I set a goal for myself this summer. My goal was to love yoga. Not just attend a class, but to become enamored of it. (Go big or go home!) I had developed an opinion about yoga many years ago when I was taking a fitness certification class, and was obligated to give it a try. Which I did. And I hated it. Absolutely hated it.
Now, I don’t want you to think I was a wimp. At the time, I was teaching step classes, aerobic classes, and strength training classes. I also ran and lifted weights. But I had never felt more incompetent than I did during that yoga class! I was less than graceful. It moved so slow and I struggled to keep my balance. I wondered how yoga could possibly qualify as a workout. I wasn’t even breathing hard! I swore I would never do it again.
I got old(er).
And a friend of mine encouraged me to take a class with her. I ignored her for over a year. But she managed to plant the idea in my head. So when I developed some overuse injuries from my running addiction, I began thinking. Maybe yoga was just what my body needed. I decided to give it another try. I signed up.
The first month of class was not all that enjoyable, but I was diligent. You can read about my first impressions here. I hated being a rookie and felt very out of place. The terms and the movements were not familiar to me. I watched in envy as other members of the class gracefully went through the poses. When I actually focused on myself, all I could think about was how bad my legs were shaking or how I couldn’t hold a balance. I heavily counted on the moral support of my friend, and of my daughters (who took turns going with me), as I was too intimidated to attend class by myself.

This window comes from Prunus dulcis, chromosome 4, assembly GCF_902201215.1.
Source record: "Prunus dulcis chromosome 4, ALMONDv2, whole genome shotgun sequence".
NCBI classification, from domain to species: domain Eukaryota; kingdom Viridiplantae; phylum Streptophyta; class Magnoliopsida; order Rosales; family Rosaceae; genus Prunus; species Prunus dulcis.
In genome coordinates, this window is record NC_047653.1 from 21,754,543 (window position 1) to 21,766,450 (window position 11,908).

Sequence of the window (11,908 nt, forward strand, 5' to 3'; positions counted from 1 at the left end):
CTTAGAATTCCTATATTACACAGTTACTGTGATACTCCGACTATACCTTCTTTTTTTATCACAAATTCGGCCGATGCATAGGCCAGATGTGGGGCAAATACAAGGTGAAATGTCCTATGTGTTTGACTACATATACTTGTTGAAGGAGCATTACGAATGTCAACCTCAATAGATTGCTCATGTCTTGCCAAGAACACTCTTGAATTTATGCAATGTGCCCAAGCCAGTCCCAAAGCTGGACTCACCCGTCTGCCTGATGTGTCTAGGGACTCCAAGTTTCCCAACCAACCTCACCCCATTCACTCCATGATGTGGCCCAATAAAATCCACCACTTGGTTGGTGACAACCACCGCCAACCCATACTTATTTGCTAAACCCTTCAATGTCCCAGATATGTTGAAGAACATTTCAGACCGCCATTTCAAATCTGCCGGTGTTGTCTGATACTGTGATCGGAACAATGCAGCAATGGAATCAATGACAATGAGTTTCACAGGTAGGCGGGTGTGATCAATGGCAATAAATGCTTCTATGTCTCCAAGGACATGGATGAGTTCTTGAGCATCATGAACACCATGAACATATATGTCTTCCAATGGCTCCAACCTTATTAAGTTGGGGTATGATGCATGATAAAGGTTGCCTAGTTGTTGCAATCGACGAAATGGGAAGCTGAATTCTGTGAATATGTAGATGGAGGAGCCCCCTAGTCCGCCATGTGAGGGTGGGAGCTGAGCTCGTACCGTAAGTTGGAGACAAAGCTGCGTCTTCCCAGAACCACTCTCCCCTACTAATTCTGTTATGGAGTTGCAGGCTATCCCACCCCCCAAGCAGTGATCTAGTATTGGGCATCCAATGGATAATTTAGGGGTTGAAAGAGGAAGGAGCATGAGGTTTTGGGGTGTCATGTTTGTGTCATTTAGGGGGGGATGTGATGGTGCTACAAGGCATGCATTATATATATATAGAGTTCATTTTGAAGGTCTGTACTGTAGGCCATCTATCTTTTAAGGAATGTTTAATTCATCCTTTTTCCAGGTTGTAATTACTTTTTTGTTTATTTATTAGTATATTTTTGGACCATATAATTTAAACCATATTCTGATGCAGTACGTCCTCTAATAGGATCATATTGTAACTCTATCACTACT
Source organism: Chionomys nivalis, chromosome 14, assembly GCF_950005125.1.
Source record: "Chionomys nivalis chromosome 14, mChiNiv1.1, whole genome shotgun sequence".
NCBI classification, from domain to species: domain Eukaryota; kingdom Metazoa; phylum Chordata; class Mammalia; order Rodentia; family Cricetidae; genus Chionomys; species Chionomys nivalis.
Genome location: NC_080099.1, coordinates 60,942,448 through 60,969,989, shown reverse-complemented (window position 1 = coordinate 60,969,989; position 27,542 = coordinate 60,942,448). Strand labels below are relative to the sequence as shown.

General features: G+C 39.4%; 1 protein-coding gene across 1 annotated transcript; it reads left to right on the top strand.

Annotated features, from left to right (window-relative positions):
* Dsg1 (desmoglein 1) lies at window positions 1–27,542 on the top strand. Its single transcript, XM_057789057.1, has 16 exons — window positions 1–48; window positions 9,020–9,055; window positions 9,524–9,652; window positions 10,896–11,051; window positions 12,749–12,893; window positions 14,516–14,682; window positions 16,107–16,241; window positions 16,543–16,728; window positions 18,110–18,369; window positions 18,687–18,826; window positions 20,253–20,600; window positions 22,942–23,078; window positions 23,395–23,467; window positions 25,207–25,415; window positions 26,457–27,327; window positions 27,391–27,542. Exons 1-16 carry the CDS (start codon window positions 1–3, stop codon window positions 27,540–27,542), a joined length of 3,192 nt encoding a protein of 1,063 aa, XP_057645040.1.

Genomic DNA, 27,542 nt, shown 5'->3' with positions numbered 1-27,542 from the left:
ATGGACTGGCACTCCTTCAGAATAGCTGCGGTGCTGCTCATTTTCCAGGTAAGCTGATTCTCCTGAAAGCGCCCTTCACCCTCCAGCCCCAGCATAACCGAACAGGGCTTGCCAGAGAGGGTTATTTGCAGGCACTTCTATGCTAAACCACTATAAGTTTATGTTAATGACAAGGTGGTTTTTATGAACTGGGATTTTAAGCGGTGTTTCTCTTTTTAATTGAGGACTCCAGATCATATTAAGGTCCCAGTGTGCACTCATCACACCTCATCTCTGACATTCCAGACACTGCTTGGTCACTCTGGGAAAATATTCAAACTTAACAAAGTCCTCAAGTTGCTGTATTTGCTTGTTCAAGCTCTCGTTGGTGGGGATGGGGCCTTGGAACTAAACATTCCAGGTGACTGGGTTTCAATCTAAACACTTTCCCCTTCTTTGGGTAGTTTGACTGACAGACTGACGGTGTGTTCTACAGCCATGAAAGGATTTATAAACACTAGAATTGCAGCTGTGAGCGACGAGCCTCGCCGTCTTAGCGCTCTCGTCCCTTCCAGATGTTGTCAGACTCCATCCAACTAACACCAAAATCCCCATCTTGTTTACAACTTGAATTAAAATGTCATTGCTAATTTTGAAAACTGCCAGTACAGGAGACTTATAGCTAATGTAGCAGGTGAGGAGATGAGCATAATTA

something happened. By mid July, I found myself looking forward to Thursday mornings (yoga days). I didn’t even care if I went to class by myself. I even willingly took a couple of classes when I attended a health seminar over the summer. I discovered the class had a predictable structure, which is very crucial to people like me. (A perfectionist with a severe need for organization and routine.) I began to feel the quality and intensity of each workout. It required a lot of strength to maintain the poses. I developed perseverance as I attempted balance poses. My range of motion improved. I became more aware of my posture. I practiced clearing my mind and relaxation. I left class with a sense of accomplishment and uncharacteristic calm.
And the best thing about yoga? I became more aware of myself, and less aware of others. By the end of summer I stopped comparing myself to other students in the class. I no longer focused my attention on them. Instead, I focused on my breathing and became aware of my own body, and how I was feeling at that moment. I no longer worried about performing poses imperfectly. For me, this was liberating.
I love yoga! And I can’t wait to sign up for the next session!